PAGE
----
If you are a returning student and would like to discuss your options, please contact [email protected].
If you are a new student who is a U.S. citizen or permanent resident or if you are a new international student, please contact the Penn State at the Navy Yard Admissions Team at [email protected].
Penn State is focused on supporting students and helping them meet their desired educational outcomes no matter the method of delivery, and advisers will be available to assist students in crafting their individual class schedules and curricula options. More information can be found on the Keep Learning website.
Penn State urges student, faculty, and staff to contact their health care provider immediately if they have respiratory symptoms with a fever and have recently traveled or think they have been exposed to COVID-19. If you are sick, stay home until you are feeling better.
According to the CDC, anyone who feels sick should:
How did you choose this return date, and what happens if the national and state outlook doesn’t improve or worsens?
Following the remote learning period that begins on Jan. 19, in-person classes are expected to resume across all campus locations on Feb. 15, though this date could change based on health and safety factors and guidance from the state. Feb. 15 was chosen following extensive analysis and scenario planning given worsening virus conditions nationally and across the state and predictions of worsening hospitalization rates in the coming weeks — which are expected to increase through January. In addition, a delayed start also will give more time for the majority of health care workers to receive the COVID vaccine by mid-February.
How will the University safely bring students back to campus? What are spring plans for testing, contact tracing and isolation and quarantine?
Planning for the return to campus will continue to move forward and additional details about Penn State's plans for the spring will be forthcoming. We recognize the critical importance of a return to on-campus learning and are committed to bringing our students back to our campuses at the right time, and in accordance with state and federal guidance. At this time, the University’s plans include an augmented testing strategy with required testing for all students prior to their arrival, post-arrival testing within the first two weeks of the semester for all students, on-demand testing for students and on-campus employees, and random daily surveillance testing of at least 1.5-2% of the on-campus University population. The University will also continue with strategic screening to identify location-based rises in cases, data monitoring, contact tracing, and quarantine and isolation, which will reflect new Centers for Disease Control and Prevention recommendations.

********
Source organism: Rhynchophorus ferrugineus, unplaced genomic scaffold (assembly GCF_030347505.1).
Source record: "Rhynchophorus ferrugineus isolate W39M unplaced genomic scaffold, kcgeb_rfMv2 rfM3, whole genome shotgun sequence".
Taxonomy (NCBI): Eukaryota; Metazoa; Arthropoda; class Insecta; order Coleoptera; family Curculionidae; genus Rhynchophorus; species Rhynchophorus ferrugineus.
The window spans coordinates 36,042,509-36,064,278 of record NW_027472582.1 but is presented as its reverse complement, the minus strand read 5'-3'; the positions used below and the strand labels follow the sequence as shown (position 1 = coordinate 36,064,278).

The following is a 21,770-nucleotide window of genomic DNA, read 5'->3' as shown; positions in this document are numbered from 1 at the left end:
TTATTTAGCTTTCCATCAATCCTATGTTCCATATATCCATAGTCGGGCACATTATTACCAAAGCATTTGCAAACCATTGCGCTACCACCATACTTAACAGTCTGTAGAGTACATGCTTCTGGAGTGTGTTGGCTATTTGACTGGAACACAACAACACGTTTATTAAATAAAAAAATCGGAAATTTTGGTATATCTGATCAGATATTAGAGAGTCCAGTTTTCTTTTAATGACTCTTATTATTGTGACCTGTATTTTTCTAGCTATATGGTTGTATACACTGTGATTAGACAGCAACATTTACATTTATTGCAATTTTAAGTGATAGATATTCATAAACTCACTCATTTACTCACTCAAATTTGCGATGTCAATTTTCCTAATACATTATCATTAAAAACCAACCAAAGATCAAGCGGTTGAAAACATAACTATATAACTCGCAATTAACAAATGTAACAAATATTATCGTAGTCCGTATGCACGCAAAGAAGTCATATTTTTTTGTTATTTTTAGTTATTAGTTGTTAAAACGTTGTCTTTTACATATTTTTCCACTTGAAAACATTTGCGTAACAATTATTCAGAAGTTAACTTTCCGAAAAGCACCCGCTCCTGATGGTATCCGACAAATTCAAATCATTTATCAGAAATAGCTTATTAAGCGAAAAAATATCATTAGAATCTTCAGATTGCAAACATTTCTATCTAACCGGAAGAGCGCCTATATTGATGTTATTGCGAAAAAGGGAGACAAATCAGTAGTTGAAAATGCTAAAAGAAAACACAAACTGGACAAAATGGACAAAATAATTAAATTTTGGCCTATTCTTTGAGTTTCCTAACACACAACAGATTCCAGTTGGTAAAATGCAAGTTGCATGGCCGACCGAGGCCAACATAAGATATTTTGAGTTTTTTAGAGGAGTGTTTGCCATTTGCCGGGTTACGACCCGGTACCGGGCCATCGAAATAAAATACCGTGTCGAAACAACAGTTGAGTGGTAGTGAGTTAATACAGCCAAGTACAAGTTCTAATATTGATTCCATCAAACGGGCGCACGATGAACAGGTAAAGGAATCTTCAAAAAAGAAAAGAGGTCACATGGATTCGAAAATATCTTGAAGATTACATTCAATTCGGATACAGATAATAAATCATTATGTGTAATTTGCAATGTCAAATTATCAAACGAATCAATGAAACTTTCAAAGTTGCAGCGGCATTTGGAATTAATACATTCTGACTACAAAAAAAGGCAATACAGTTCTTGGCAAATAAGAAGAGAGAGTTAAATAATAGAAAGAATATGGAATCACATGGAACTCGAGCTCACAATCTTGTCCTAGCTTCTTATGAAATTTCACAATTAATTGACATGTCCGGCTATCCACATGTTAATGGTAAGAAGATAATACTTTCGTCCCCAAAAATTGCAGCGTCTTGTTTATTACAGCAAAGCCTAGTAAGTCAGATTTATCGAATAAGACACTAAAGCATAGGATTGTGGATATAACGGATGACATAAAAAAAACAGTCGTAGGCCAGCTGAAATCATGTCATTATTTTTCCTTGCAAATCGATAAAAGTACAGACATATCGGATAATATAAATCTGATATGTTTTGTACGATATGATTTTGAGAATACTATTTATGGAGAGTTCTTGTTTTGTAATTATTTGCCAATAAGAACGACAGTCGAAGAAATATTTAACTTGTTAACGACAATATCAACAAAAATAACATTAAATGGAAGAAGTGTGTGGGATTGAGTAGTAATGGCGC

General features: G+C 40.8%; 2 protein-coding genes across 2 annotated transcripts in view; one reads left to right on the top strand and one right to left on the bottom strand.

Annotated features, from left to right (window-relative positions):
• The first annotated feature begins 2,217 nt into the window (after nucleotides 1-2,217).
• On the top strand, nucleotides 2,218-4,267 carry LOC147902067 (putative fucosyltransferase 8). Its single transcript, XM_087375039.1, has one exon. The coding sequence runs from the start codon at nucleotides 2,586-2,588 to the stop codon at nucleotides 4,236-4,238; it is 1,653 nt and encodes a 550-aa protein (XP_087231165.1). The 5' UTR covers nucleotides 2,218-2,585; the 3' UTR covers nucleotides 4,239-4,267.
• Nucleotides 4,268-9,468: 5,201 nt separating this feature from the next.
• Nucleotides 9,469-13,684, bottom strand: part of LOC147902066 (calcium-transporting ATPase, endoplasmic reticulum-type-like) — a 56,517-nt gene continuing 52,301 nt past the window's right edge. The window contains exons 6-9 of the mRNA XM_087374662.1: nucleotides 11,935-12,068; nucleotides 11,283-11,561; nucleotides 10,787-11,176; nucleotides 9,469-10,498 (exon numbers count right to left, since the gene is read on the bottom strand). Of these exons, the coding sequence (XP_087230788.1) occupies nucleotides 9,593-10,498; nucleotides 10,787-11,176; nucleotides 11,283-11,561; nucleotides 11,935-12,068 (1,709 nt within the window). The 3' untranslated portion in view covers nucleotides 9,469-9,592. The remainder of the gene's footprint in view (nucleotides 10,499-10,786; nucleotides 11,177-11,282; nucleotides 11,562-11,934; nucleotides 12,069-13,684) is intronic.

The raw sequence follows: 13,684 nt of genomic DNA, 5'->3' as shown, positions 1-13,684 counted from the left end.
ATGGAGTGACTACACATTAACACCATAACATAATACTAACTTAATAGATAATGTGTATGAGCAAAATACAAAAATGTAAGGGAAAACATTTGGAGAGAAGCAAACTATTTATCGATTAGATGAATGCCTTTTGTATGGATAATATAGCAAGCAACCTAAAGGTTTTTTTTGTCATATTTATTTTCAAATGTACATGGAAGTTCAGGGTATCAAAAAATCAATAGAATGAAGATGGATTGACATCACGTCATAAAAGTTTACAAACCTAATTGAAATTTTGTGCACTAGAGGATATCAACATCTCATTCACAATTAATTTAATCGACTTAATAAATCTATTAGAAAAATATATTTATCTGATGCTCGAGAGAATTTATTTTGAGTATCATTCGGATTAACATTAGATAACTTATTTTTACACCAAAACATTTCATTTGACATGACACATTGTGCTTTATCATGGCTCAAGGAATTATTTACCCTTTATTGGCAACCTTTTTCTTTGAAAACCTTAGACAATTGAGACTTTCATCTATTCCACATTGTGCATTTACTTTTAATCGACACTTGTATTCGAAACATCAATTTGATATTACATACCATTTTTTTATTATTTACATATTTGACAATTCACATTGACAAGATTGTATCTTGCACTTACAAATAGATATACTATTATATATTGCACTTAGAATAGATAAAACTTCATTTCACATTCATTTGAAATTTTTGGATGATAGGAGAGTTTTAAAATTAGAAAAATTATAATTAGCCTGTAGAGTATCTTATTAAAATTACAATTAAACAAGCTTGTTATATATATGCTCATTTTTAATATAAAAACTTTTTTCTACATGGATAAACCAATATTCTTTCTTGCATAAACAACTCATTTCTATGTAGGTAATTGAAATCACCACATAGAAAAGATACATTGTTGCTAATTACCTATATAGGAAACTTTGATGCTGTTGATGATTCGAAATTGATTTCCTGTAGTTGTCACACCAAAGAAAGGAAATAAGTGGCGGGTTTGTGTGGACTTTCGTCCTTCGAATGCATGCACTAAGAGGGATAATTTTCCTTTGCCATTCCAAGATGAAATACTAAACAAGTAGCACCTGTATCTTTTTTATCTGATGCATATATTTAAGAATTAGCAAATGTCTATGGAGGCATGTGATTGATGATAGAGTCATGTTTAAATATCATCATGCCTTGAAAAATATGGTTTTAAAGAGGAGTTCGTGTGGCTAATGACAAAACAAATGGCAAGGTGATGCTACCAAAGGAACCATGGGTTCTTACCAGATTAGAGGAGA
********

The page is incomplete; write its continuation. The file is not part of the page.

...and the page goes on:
As part of the overall testing strategy, Penn State received provisionary approval for Clinical Laboratory Improvement Amendments (CLIA) certification to perform COVID-19 diagnostic testing in the Testing and Surveillance Center (TASC) at University Park beginning this spring, which will support increased testing and a faster turnaround time for students, faculty and staff.
I’m an international student. Should I change my travel plans back to my campus community if I’m currently out of the country?
The University recognizes the unique circumstances international students face, including uncertainties about individual travel arrangements, and is focused on offering ongoing support and guidance during this difficult time. International students planning to return to campuses for the spring semester should make plans for a remote start and are urged to postpone their return to their campus community until shortly before Feb. 15 unless it is necessary for work, academic-program-specific reasons or other important circumstances.
International students with questions or who need support can contact Global Programs by emailing [email protected]; visiting “iStart” and using the “submit a question” link; or by calling the Directorate of International Student & Scholar Advising at 814-865-6348 (option No. 2) and leaving your name, email and phone number. For international students who are living on campus through the winter break, the University will work with you on an individual basis to make special housing arrangements for a potential remote learning period. Students should contact their campus Housing office.
Will I be able to take remote courses as an international student during the remote learning period?
International students with questions or who need support can contact Global Programs by emailing [email protected]; visiting “iStart” and using the “submit a question” link; or by calling the Directorate of International Student & Scholar Advising at 814-865-6348 (option No. 2) and leaving your name, email and phone number.
Who can I contact if I have questions about the testing process for students?
Contact the COVID-19 Response Center at 814-865-2121 if you have specific questions about testing prior to your return.
Please bookmark this page and check back periodically for updates.